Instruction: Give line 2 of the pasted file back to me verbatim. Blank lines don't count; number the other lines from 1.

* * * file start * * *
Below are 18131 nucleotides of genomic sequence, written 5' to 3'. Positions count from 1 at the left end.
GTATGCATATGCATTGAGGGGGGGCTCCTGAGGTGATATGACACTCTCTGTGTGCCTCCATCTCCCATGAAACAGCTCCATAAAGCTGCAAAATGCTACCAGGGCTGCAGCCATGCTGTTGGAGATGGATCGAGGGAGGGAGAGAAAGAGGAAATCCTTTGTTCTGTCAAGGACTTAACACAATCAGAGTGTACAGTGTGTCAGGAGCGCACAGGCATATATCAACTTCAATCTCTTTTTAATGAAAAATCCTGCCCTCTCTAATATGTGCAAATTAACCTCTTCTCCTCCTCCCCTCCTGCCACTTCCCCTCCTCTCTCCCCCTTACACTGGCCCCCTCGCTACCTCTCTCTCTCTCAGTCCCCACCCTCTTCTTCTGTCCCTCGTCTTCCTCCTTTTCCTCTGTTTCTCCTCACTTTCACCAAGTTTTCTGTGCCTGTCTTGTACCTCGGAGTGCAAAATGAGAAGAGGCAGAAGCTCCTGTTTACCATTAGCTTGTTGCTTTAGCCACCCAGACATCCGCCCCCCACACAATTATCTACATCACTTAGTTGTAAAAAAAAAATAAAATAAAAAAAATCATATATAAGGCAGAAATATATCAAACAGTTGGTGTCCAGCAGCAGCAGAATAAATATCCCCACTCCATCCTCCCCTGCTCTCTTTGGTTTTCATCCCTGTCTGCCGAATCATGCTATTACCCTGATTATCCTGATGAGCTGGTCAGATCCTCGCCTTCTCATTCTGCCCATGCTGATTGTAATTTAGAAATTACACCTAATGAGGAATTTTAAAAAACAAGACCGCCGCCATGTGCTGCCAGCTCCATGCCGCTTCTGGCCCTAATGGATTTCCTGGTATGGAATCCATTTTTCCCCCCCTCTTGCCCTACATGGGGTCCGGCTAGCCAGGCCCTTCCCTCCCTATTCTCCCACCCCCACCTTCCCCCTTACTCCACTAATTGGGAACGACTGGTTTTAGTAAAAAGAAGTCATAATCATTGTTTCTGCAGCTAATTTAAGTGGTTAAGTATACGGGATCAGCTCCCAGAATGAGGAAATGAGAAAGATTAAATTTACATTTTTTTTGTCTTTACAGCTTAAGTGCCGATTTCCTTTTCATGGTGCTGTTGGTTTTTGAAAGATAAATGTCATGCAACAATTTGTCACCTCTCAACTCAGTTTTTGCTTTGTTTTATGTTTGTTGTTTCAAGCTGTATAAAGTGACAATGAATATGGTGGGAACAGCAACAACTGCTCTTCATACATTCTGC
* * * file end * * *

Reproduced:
GTATGCATATGCATTGAGGGGGGGCTCCTGAGGTGATATGACACTCTCTGTGTGCCTCCATCTCCCATGAAACAGCTCCATAAAGCTGCAAAATGCTACCAGGGCTGCAGCCATGCTGTTGGAGATGGATCGAGGGAGGGAGAGAAAGAGGAAATCCTTTGTTCTGTCAAGGACTTAACACAATCAGAGTGTACAGTGTGTCAGGAGCGCACAGGCATATATCAACTTCAATCTCTTTTTAATGAAAAATCCTGCCCTCTCTAATATGTGCAAATTAACCTCTTCTCCTCCTCCCCTCCTGCCACTTCCCCTCCTCTCTCCCCCTTACACTGGCCCCCTCGCTACCTCTCTCTCTCTCAGTCCCCACCCTCTTCTTCTGTCCCTCGTCTTCCTCCTTTTCCTCTGTTTCTCCTCACTTTCACCAAGTTTTCTGTGCCTGTCTTGTACCTCGGAGTGCAAAATGAGAAGAGGCAGAAGCTCCTGTTTACCATTAGCTTGTTGCTTTAGCCACCCAGACATCCGCCCCCCACACAATTATCTACATCACTTAGTTGTAAAAAAAAAATAAAATAAAAAAAATCATATATAAGGCAGAAATATATCAAACAGTTGGTGTCCAGCAGCAGCAGAATAAATATCCCCACTCCATCCTCCCCTGCTCTCTTTGGTTTTCATCCCTGTCTGCCGAATCATGCTATTACCCTGATTATCCTGATGAGCTGGTCAGATCCTCGCCTTCTCATTCTGCCCATGCTGATTGTAATTTAGAAATTACACCTAATGAGGAATTTTAAAAAACAAGACCGCCGCCATGTGCTGCCAGCTCCATGCCGCTTCTGGCCCTAATGGATTTCCTGGTATGGAATCCATTTTTCCCCCCCTCTTGCCCTACATGGGGTCCGGCTAGCCAGGCCCTTCCCTCCCTATTCTCCCACCCCCACCTTCCCCCTTACTCCACTAATTGGGAACGACTGGTTTTAGTAAAAAGAAGTCATAATCATTGTTTCTGCAGCTAATTTAAGTGGTTAAGTATACGGGATCAGCTCCCAGAATGAGGAAATGAGAAAGATTAAATTTACATTTTTTTTGTCTTTACAGCTTAAGTGCCGATTTCCTTTTCATGGTGCTGTTGGTTTTTGAAAGATAAATGTCATGCAACAATTTGTCACCTCTCAACTCAGTTTTTGCTTTGTTTTATGTTTGTTGTTTCAAGCTGTATAAAGTGACAATGAATATGGTGGGAACAGCAACAACTGCTCTTCATACATTCTGC